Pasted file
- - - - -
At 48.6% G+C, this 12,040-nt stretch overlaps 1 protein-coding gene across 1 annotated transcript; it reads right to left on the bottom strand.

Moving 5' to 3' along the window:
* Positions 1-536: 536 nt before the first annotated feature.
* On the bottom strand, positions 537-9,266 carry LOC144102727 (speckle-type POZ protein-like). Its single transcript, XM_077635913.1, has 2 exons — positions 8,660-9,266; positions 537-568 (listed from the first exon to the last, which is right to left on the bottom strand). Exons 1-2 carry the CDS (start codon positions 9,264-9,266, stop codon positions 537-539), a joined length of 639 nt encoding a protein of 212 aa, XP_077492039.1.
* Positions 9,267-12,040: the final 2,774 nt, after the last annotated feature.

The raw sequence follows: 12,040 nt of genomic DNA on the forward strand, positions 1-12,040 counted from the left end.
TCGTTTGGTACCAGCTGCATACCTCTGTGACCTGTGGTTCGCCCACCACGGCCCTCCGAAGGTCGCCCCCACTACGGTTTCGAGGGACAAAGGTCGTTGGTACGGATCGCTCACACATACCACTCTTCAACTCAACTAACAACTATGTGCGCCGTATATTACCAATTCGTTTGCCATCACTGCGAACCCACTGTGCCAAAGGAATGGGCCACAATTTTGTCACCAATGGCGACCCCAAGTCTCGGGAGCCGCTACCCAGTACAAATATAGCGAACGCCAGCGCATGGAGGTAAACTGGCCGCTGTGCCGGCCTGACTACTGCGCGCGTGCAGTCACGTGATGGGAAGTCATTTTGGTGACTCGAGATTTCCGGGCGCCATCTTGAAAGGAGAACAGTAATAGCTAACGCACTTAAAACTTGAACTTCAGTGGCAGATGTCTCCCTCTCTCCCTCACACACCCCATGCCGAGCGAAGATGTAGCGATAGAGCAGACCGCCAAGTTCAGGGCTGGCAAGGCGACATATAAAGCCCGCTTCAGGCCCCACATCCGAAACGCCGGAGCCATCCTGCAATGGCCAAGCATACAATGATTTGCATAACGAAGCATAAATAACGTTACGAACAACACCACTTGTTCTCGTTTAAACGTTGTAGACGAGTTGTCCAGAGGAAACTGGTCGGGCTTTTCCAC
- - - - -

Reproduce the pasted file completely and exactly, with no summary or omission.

At 48.6% G+C, this 12,040-nt stretch overlaps 1 protein-coding gene across 1 annotated transcript; it reads right to left on the bottom strand.

Moving 5' to 3' along the window:
* Positions 1-536: 536 nt before the first annotated feature.
* On the bottom strand, positions 537-9,266 carry LOC144102727 (speckle-type POZ protein-like). Its single transcript, XM_077635913.1, has 2 exons — positions 8,660-9,266; positions 537-568 (listed from the first exon to the last, which is right to left on the bottom strand). Exons 1-2 carry the CDS (start codon positions 9,264-9,266, stop codon positions 537-539), a joined length of 639 nt encoding a protein of 212 aa, XP_077492039.1.
* Positions 9,267-12,040: the final 2,774 nt, after the last annotated feature.

The raw sequence follows: 12,040 nt of genomic DNA on the forward strand, positions 1-12,040 counted from the left end.
TCGTTTGGTACCAGCTGCATACCTCTGTGACCTGTGGTTCGCCCACCACGGCCCTCCGAAGGTCGCCCCCACTACGGTTTCGAGGGACAAAGGTCGTTGGTACGGATCGCTCACACATACCACTCTTCAACTCAACTAACAACTATGTGCGCCGTATATTACCAATTCGTTTGCCATCACTGCGAACCCACTGTGCCAAAGGAATGGGCCACAATTTTGTCACCAATGGCGACCCCAAGTCTCGGGAGCCGCTACCCAGTACAAATATAGCGAACGCCAGCGCATGGAGGTAAACTGGCCGCTGTGCCGGCCTGACTACTGCGCGCGTGCAGTCACGTGATGGGAAGTCATTTTGGTGACTCGAGATTTCCGGGCGCCATCTTGAAAGGAGAACAGTAATAGCTAACGCACTTAAAACTTGAACTTCAGTGGCAGATGTCTCCCTCTCTCCCTCACACACCCCATGCCGAGCGAAGATGTAGCGATAGAGCAGACCGCCAAGTTCAGGGCTGGCAAGGCGACATATAAAGCCCGCTTCAGGCCCCACATCCGAAACGCCGGAGCCATCCTGCAATGGCCAAGCATACAATGATTTGCATAACGAAGCATAAATAACGTTACGAACAACACCACTTGTTCTCGTTTAAACGTTGTAGACGAGTTGTCCAGAGGAAACTGGTCGGGCTTTTCCAC